Sharon Randall: True love at first bite
First loves are hard to forget.
I was 7 the summer my grandmother took my hand to lead me out to her garden.
I counted the steps from the porch to the yard. My legs were short. She had to stop on each step and wait for me, but she didn’t seem to mind.
I remember the rustle of her starched skirt, the warmth of her hand and the sound of her humming a happy little tune.
It wasn’t really a song, she said, just the music that played in her heart. She always hummed going to the garden.
We took a shortcut through the basement, a place I feared. It was dark and damp, smelled of kerosene and mold, and it was filled with shadows where monsters lay in wait, hoping for a chance to eat me.
I never mentioned monsters to my grandmother. She wasn’t scared of anything, not even snakes, and I wanted to be just like her. So I held my breath, prayed for God’s deliverance and walked a little faster. And the next thing I knew, we’d be stepping into sunshine.
It was a lesson well learned. I’ve walked through a lot of scary basements. Sooner or later, they always lead to light.
The garden was planted in a patch of black earth and fenced with chicken wire to ward off rabbits and deer, creatures not easily warded off.
I can close my eyes and see it still, my grandmother’s garden, a beautiful mess of leaves and stems, stalks and tendrils, caterpillars and earthworms, corn and beans, squash and okra, marigolds and morning glories all reaching for heaven like the Garden of Eden.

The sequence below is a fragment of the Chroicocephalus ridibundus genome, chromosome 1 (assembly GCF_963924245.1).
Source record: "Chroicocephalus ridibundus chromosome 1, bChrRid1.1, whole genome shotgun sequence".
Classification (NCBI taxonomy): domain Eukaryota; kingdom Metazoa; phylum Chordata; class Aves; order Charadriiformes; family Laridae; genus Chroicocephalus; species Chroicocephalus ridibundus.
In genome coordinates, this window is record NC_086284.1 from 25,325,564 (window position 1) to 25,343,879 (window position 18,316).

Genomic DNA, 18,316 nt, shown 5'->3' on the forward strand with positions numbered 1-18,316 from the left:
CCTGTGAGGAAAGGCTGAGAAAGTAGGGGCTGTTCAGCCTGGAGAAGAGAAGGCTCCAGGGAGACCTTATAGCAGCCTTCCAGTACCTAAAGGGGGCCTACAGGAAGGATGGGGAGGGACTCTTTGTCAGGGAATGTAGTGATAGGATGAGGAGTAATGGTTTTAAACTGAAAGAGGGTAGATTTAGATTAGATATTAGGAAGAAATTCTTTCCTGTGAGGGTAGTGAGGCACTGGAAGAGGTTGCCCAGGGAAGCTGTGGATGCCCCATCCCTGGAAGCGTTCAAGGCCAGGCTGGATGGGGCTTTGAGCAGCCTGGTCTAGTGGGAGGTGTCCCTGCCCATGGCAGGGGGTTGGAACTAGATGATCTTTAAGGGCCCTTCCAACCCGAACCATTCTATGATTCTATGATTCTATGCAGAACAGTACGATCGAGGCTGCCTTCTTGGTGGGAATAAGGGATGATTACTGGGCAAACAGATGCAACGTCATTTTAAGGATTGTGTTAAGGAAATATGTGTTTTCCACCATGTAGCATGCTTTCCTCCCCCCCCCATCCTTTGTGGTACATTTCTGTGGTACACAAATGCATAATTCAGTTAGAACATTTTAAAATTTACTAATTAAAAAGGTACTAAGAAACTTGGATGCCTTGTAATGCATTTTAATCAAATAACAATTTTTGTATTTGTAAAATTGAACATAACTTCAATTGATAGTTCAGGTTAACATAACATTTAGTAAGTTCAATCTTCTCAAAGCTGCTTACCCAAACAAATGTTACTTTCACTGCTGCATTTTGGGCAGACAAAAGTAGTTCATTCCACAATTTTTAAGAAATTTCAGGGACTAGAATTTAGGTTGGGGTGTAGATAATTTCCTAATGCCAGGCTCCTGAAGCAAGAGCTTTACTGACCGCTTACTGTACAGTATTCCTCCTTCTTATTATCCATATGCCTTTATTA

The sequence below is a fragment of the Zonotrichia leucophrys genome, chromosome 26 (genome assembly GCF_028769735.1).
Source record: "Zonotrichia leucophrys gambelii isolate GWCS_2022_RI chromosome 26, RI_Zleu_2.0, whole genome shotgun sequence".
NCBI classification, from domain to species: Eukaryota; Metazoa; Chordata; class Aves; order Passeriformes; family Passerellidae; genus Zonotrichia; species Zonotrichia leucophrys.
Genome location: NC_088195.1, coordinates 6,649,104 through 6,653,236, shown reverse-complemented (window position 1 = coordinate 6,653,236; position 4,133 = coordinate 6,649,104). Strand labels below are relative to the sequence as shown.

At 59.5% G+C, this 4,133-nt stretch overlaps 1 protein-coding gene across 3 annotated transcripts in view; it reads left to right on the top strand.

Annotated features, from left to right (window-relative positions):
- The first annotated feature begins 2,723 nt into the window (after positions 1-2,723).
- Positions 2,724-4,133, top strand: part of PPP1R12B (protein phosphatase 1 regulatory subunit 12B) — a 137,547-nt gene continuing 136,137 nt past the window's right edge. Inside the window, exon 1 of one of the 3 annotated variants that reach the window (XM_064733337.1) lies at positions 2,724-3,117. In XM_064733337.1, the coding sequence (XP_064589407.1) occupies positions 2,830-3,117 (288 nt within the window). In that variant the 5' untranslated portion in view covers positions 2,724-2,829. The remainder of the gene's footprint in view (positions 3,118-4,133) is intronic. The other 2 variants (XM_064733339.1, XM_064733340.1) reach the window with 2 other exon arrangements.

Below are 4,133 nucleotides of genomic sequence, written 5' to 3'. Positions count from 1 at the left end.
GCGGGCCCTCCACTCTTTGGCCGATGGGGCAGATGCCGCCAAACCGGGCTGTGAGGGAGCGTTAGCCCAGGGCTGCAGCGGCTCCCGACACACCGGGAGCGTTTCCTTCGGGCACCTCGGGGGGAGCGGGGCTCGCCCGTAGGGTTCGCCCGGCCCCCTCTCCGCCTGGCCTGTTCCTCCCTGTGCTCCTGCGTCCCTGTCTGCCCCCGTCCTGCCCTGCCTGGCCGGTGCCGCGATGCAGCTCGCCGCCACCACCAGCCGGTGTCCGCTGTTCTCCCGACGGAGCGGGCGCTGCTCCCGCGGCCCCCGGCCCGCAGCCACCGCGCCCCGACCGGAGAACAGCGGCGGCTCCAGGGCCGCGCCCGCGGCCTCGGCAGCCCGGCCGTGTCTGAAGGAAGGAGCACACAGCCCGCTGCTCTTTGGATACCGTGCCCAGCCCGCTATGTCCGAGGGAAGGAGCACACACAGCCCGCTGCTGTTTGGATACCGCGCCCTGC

On that perfect summer day, I picked my first ripe tomato.
“There,” my grandmother said, pointing. “Take that one.”
I took it. Plucked it off the vine and held it in my hand.
“Take a bite,” she said.
I did. I bit into the skin, dirt and all, filled my mouth with its sweet, buttery flesh and let the juice trickle down my chin.
I looked at my grandmother. We laughed and that was it. I’d never be the same. Once you’ve tasted tomatoes fresh off the vine, there is no turning back.
Then I grew up, left the South and lived a life with little time or space for gardening.
I make no excuse. The truth is, some of us are gardeners; the rest of us just like to eat. I am of the latter.
Every time I go into a grocery store, I miss my grandmother’s tomatoes. I also miss the ones my mother and stepfather grew in their garden, and the ones my sister grows in barrels on her back porch in South Carolina.
My family and friends know how I feel about tomatoes. They use it to lure me to visit.
My sister called last week to tempt me. “My tomatoes are coming in,” she said. “Too bad you aren’t here to eat them.”
Then Martha, her neighbor and my friend since second grade, emailed to say that her garden is “booming,” too. She’s even making salsa with her crazy brother John.
I know John, love him dearly. I wouldn’t go near his salsa. Martha added, “You need to come home for good tomatoes.”
Now my daughter is growing tomatoes on the foggy coast of California. “You should see them, Mom, they’re beautiful.”
Yes, I should. And would, if I could. I’d visit my daughter, my sister, my friend Martha -- and you, if you had a garden. We’d talk, laugh, eat tomatoes off the vine, let the juice trickle down our chins and have a really good time. But we would not touch John’s salsa.
I’m hoping to go to the South this fall, maybe. Tomato season runs late some years. And corn might be ripe for picking ...
Real monsters in life don’t eat people; they just gobble time.
Contact Sharon Randall at www.sharonrandall.com.